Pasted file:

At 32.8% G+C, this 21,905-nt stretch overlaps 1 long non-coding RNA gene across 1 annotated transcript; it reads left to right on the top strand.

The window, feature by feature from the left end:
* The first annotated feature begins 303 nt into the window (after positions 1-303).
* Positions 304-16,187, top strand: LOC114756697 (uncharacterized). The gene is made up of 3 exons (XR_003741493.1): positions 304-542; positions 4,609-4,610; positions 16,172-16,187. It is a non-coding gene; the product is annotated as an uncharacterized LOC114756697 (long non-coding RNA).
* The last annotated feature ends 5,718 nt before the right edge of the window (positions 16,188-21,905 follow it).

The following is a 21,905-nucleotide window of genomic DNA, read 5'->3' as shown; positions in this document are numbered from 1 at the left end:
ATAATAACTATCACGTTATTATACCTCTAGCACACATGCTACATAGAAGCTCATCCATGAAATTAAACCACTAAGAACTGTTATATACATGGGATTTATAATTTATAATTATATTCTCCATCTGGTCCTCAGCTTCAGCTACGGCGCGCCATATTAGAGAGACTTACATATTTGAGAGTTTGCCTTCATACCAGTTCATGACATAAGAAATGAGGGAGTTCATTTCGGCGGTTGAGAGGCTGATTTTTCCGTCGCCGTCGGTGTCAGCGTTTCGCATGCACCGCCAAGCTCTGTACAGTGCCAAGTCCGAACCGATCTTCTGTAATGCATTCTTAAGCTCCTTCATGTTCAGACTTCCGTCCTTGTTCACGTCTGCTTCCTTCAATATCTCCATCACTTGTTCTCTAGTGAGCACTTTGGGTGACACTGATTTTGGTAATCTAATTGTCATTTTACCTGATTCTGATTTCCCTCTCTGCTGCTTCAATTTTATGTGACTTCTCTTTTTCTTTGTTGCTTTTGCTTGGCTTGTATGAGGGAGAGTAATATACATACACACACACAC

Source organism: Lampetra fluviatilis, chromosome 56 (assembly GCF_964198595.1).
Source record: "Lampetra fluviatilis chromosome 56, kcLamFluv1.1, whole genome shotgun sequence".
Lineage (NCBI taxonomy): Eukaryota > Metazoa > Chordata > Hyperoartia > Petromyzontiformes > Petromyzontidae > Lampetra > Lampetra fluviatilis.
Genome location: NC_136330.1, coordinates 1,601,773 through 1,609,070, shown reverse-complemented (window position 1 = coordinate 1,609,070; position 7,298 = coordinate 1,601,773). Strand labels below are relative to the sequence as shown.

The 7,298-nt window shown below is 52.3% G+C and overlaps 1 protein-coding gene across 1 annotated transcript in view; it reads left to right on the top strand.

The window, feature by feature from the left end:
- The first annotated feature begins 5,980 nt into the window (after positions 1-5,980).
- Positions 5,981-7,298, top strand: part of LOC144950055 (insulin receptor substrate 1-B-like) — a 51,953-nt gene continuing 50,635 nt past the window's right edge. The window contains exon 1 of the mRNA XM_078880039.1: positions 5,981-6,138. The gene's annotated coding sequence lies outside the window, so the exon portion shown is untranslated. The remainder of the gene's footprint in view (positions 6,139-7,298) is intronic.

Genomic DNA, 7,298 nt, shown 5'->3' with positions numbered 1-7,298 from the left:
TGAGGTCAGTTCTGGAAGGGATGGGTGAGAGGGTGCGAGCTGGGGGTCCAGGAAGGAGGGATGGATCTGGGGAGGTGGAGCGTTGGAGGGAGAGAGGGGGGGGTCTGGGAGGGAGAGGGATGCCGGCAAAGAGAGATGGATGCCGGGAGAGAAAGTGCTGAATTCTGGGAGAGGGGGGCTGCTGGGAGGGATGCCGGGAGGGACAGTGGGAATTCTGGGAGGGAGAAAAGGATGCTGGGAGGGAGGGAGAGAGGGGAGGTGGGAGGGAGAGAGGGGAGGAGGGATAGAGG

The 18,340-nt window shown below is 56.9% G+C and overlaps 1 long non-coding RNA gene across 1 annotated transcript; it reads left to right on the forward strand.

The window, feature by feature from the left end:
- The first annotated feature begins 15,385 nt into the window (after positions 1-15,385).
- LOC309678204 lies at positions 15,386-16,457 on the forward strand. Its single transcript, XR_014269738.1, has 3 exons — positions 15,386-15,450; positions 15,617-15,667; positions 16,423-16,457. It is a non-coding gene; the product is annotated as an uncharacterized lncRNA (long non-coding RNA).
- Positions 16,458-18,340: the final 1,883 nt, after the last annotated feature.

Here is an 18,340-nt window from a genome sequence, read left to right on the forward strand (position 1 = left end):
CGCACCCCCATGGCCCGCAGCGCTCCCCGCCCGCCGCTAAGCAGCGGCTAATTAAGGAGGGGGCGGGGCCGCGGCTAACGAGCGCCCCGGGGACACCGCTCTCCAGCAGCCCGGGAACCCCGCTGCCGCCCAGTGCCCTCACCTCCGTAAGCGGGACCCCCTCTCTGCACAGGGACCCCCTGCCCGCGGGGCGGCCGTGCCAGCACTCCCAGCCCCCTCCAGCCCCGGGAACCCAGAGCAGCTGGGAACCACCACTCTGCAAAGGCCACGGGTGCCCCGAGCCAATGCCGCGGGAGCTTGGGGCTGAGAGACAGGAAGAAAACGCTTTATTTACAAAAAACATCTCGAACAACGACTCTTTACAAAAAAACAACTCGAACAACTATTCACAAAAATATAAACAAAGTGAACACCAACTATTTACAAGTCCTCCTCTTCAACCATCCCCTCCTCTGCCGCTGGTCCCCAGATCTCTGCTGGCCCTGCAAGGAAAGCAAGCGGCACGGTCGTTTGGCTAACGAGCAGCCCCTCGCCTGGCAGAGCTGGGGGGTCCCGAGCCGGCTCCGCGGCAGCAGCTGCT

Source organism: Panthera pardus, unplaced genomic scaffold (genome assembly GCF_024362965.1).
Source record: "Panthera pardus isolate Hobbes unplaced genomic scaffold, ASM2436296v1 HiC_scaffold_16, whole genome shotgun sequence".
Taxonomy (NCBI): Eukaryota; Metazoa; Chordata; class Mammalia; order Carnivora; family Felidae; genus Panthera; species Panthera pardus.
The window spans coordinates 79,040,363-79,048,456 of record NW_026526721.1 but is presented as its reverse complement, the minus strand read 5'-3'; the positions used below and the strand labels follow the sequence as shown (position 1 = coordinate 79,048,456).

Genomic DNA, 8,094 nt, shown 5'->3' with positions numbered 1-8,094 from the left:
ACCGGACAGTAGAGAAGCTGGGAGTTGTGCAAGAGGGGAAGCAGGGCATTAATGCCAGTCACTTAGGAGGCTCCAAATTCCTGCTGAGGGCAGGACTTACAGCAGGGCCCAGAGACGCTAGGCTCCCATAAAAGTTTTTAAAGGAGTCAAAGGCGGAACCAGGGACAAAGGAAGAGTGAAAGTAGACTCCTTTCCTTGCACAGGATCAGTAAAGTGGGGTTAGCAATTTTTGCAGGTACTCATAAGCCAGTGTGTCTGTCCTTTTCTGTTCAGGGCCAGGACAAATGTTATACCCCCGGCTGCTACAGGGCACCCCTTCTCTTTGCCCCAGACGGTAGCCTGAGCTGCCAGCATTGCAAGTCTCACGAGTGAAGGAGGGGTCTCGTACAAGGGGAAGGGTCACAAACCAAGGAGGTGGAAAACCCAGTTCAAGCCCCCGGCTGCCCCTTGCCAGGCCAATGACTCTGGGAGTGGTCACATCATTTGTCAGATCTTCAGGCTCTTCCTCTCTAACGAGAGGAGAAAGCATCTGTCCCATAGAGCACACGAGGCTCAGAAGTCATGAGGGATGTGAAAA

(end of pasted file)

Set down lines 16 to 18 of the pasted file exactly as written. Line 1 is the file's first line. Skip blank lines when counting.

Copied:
Genomic DNA, 7,298 nt, shown 5'->3' with positions numbered 1-7,298 from the left:
TGAGGTCAGTTCTGGAAGGGATGGGTGAGAGGGTGCGAGCTGGGGGTCCAGGAAGGAGGGATGGATCTGGGGAGGTGGAGCGTTGGAGGGAGAGAGGGGGGGGTCTGGGAGGGAGAGGGATGCCGGCAAAGAGAGATGGATGCCGGGAGAGAAAGTGCTGAATTCTGGGAGAGGGGGGCTGCTGGGAGGGATGCCGGGAGGGACAGTGGGAATTCTGGGAGGGAGAAAAGGATGCTGGGAGGGAGGGAGAGAGGGGAGGTGGGAGGGAGAGAGGGGAGGAGGGATAGAGG

The 18,340-nt window shown below is 56.9% G+C and overlaps 1 long non-coding RNA gene across 1 annotated transcript; it reads left to right on the forward strand.